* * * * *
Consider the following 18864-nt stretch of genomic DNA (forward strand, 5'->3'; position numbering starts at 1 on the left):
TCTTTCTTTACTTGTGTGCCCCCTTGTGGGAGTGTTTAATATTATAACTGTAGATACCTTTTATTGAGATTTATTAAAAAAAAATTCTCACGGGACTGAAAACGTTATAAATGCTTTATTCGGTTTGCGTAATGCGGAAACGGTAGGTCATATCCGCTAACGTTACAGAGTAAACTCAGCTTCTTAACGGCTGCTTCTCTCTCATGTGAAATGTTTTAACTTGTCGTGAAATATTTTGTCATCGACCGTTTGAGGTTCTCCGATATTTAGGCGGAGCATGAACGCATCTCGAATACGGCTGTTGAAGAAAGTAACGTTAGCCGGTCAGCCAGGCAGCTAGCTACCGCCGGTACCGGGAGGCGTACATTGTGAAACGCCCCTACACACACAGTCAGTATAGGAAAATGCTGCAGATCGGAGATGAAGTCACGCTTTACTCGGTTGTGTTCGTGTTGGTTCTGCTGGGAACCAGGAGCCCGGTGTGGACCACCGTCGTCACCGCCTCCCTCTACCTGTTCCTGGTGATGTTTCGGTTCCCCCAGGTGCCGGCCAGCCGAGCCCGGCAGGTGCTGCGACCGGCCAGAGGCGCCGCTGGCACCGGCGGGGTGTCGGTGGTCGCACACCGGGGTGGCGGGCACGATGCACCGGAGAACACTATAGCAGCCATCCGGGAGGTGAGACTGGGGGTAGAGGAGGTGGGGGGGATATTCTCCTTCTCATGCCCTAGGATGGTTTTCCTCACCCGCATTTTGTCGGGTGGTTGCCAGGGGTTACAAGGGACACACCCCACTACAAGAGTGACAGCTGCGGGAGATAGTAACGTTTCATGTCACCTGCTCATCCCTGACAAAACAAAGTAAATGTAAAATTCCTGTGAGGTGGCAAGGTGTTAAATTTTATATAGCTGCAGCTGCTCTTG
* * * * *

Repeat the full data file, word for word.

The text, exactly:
Consider the following 18864-nt stretch of genomic DNA (forward strand, 5'->3'; position numbering starts at 1 on the left):
TCTTTCTTTACTTGTGTGCCCCCTTGTGGGAGTGTTTAATATTATAACTGTAGATACCTTTTATTGAGATTTATTAAAAAAAAATTCTCACGGGACTGAAAACGTTATAAATGCTTTATTCGGTTTGCGTAATGCGGAAACGGTAGGTCATATCCGCTAACGTTACAGAGTAAACTCAGCTTCTTAACGGCTGCTTCTCTCTCATGTGAAATGTTTTAACTTGTCGTGAAATATTTTGTCATCGACCGTTTGAGGTTCTCCGATATTTAGGCGGAGCATGAACGCATCTCGAATACGGCTGTTGAAGAAAGTAACGTTAGCCGGTCAGCCAGGCAGCTAGCTACCGCCGGTACCGGGAGGCGTACATTGTGAAACGCCCCTACACACACAGTCAGTATAGGAAAATGCTGCAGATCGGAGATGAAGTCACGCTTTACTCGGTTGTGTTCGTGTTGGTTCTGCTGGGAACCAGGAGCCCGGTGTGGACCACCGTCGTCACCGCCTCCCTCTACCTGTTCCTGGTGATGTTTCGGTTCCCCCAGGTGCCGGCCAGCCGAGCCCGGCAGGTGCTGCGACCGGCCAGAGGCGCCGCTGGCACCGGCGGGGTGTCGGTGGTCGCACACCGGGGTGGCGGGCACGATGCACCGGAGAACACTATAGCAGCCATCCGGGAGGTGAGACTGGGGGTAGAGGAGGTGGGGGGGATATTCTCCTTCTCATGCCCTAGGATGGTTTTCCTCACCCGCATTTTGTCGGGTGGTTGCCAGGGGTTACAAGGGACACACCCCACTACAAGAGTGACAGCTGCGGGAGATAGTAACGTTTCATGTCACCTGCTCATCCCTGACAAAACAAAGTAAATGTAAAATTCCTGTGAGGTGGCAAGGTGTTAAATTTTATATAGCTGCAGCTGCTCTTG